As criticism from investors and internal Kakao members poured in, Kakao Pay management held an in-house meeting, saying, “It is regrettable that a lot of noise has occurred internally and externally.”
Vice President Shin Won-geun, who will become CEO of Kakao Pay following Ryu Young-jun, promised not to sell the remaining 50,000 shares during his two-year term.//
However, Ryu Young-joon, who was transferred to Kakao, the head office of the group, announced that he would sell all remaining stocks in the first half of the year.
480,000 shares, double the amount sold last month.
As he moved to the position of CEO of the parent company, Kakao, it was justified that holding a large amount of stock in the subsidiary Kakao Pay would cause ‘conflicts of interest’.//
[서승욱/카카오 노동조합 지회장]
“Not all of the eight executives who made the sale had a conflict of interest. Also, even if there was a conflict of interest, there was actually a discussion about whether there was any other way other than the real individual selling and earning a profit. There wasn’t.”
The sense of loss to the management who thought ‘we grow together’ was great.
More than 1,900 Kakao employees joined the call for Ryu’s resignation.
[서승욱/카카오 노동조합 지회장]
“The listing of KakaoPay is the result of the blood and sweat of KakaoPay members and a large number of investors. In a way, the results are focused only on the management.”
In the end, CEO Young-jun Ryu decided to ‘voluntarily resign’ last Monday, and Kakao immediately enacted a regulation that restricts the sale of shares by executives of all affiliates from one to two years after listing.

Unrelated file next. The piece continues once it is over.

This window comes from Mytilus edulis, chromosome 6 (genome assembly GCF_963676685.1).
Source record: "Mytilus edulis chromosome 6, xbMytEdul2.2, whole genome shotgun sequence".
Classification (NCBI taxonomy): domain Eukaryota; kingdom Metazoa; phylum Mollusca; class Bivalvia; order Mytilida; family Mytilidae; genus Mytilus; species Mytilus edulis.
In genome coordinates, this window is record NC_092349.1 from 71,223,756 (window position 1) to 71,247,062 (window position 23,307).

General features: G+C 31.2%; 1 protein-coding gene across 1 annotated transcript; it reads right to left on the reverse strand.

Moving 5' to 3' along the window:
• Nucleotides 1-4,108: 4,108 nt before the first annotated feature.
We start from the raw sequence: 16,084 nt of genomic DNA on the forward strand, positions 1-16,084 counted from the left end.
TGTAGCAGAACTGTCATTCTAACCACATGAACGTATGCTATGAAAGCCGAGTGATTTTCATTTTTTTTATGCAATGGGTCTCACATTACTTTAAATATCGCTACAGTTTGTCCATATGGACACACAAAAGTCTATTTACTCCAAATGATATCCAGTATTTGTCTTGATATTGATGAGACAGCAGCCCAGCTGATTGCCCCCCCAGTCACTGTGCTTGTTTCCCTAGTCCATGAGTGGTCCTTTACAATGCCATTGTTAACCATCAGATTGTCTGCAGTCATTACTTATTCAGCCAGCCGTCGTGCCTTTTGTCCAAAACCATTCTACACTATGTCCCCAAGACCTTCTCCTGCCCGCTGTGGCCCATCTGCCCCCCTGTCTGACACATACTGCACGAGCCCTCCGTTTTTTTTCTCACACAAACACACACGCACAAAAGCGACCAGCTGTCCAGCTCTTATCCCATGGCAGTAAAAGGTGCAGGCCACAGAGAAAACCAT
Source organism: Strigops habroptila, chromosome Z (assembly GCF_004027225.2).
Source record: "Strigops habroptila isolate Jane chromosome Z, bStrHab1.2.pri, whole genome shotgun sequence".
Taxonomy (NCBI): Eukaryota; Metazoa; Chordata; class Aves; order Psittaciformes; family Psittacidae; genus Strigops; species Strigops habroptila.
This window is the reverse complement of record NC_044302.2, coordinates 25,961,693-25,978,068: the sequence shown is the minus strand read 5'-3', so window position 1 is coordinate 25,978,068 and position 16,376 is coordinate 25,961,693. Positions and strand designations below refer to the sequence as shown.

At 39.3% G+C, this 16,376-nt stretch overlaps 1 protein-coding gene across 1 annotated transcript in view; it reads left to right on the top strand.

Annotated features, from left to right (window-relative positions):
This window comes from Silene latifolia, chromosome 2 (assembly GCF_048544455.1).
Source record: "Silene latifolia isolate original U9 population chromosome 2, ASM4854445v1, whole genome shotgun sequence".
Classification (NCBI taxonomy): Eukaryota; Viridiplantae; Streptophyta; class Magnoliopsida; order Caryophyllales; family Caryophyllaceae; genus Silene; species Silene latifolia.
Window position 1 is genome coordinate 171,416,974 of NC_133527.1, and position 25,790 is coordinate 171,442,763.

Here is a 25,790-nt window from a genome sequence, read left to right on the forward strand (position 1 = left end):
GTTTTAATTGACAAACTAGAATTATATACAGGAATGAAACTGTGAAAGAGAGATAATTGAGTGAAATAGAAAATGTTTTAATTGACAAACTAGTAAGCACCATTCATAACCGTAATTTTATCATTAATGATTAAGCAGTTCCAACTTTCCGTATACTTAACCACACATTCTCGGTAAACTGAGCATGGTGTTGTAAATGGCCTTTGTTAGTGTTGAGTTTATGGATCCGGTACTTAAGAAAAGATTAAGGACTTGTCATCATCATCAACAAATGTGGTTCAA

In fact, the controversy over the infringement of alleyways and the management’s ‘stock option eat-out’ is not a separate issue, but all stem from Kakao’s business expansion strategy.
Core subsidiaries such as Kakao Games and Kakao Bank, which were listed before Kakao Pay, and Kakao Mobility and Kakao Entertainment, which are considering listing.
This is because Kakao has grown in size through ‘physical division’, which starts a business in a huge platform called KakaoTalk and then separates it into a subsidiary and lists it on the stock market when it establishes a certain position after starting a business.
[김우진/서울대 경영대학 교수]
“If unlisted companies in the form of affiliates each separately IPO (stock market listing) or raise funds, Chairman Kim Beom-soo’s stake in Kakao is not diluted and can exercise influence over the rest of the business. Fundamentally, Kakao What they are doing now is actually going to be a structure that is very similar to the rest of the large-scale corporate groups in Korea.”
In the process, executives hit the so-called ‘jackpot’.
At Kakao Bank, Chief Technology Officer Jeong Gyu-don sold 117,000 shares within a month of listing, collecting more than 3 billion won in difference.
“I have an obligation to (manage) while growing the company as promised, but as soon as I make an IPO (stock market listing), I forsake that contract and obligation and go to the CEO of Kakao. In the end, it seems like the only intention is to use it as an ‘exit (profit realization)’ window.”
Kakao’s move is in stark contrast to its biggest rival, Naver.
Naver has several subsidiaries that have achieved success at home and abroad, such as Naver Financial, Naver Webtoon, and Snow, but only Naver is listed on the domestic stock market.